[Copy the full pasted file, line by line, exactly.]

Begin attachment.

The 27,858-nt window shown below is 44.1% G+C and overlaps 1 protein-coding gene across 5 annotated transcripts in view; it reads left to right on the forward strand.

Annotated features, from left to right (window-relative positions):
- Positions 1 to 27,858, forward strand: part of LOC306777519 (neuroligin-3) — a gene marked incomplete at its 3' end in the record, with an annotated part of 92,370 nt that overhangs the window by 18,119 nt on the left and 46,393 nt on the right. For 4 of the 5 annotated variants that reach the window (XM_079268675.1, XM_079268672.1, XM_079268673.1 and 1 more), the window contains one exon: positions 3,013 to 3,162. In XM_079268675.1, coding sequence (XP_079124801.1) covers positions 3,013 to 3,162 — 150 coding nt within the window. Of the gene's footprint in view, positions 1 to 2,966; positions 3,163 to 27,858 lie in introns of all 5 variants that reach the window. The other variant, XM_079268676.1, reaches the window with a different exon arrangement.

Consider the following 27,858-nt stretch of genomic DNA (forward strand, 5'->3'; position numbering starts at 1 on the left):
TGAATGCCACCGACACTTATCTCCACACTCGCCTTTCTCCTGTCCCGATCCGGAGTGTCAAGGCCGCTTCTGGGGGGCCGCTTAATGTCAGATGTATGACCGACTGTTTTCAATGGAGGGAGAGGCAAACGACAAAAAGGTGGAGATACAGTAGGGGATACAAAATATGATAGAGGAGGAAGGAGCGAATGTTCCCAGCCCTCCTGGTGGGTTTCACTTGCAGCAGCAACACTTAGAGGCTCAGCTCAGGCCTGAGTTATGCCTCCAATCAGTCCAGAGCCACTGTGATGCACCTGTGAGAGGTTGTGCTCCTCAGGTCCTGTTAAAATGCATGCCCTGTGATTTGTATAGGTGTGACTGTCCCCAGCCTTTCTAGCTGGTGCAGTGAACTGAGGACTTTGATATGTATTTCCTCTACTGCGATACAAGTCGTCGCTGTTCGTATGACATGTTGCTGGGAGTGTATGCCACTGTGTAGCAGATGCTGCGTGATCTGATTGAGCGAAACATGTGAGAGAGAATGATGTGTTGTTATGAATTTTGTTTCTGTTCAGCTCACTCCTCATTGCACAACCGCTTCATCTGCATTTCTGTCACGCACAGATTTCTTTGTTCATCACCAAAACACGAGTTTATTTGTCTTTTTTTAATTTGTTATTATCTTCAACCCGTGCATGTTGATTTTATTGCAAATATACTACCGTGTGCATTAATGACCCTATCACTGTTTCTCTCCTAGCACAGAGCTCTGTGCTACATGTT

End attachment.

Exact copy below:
The 27,858-nt window shown below is 44.1% G+C and overlaps 1 protein-coding gene across 5 annotated transcripts in view; it reads left to right on the forward strand.

Annotated features, from left to right (window-relative positions):
- Positions 1 to 27,858, forward strand: part of LOC306777519 (neuroligin-3) — a gene marked incomplete at its 3' end in the record, with an annotated part of 92,370 nt that overhangs the window by 18,119 nt on the left and 46,393 nt on the right. For 4 of the 5 annotated variants that reach the window (XM_079268675.1, XM_079268672.1, XM_079268673.1 and 1 more), the window contains one exon: positions 3,013 to 3,162. In XM_079268675.1, coding sequence (XP_079124801.1) covers positions 3,013 to 3,162 — 150 coding nt within the window. Of the gene's footprint in view, positions 1 to 2,966; positions 3,163 to 27,858 lie in introns of all 5 variants that reach the window. The other variant, XM_079268676.1, reaches the window with a different exon arrangement.

Consider the following 27,858-nt stretch of genomic DNA (forward strand, 5'->3'; position numbering starts at 1 on the left):
TGAATGCCACCGACACTTATCTCCACACTCGCCTTTCTCCTGTCCCGATCCGGAGTGTCAAGGCCGCTTCTGGGGGGCCGCTTAATGTCAGATGTATGACCGACTGTTTTCAATGGAGGGAGAGGCAAACGACAAAAAGGTGGAGATACAGTAGGGGATACAAAATATGATAGAGGAGGAAGGAGCGAATGTTCCCAGCCCTCCTGGTGGGTTTCACTTGCAGCAGCAACACTTAGAGGCTCAGCTCAGGCCTGAGTTATGCCTCCAATCAGTCCAGAGCCACTGTGATGCACCTGTGAGAGGTTGTGCTCCTCAGGTCCTGTTAAAATGCATGCCCTGTGATTTGTATAGGTGTGACTGTCCCCAGCCTTTCTAGCTGGTGCAGTGAACTGAGGACTTTGATATGTATTTCCTCTACTGCGATACAAGTCGTCGCTGTTCGTATGACATGTTGCTGGGAGTGTATGCCACTGTGTAGCAGATGCTGCGTGATCTGATTGAGCGAAACATGTGAGAGAGAATGATGTGTTGTTATGAATTTTGTTTCTGTTCAGCTCACTCCTCATTGCACAACCGCTTCATCTGCATTTCTGTCACGCACAGATTTCTTTGTTCATCACCAAAACACGAGTTTATTTGTCTTTTTTTAATTTGTTATTATCTTCAACCCGTGCATGTTGATTTTATTGCAAATATACTACCGTGTGCATTAATGACCCTATCACTGTTTCTCTCCTAGCACAGAGCTCTGTGCTACATGTT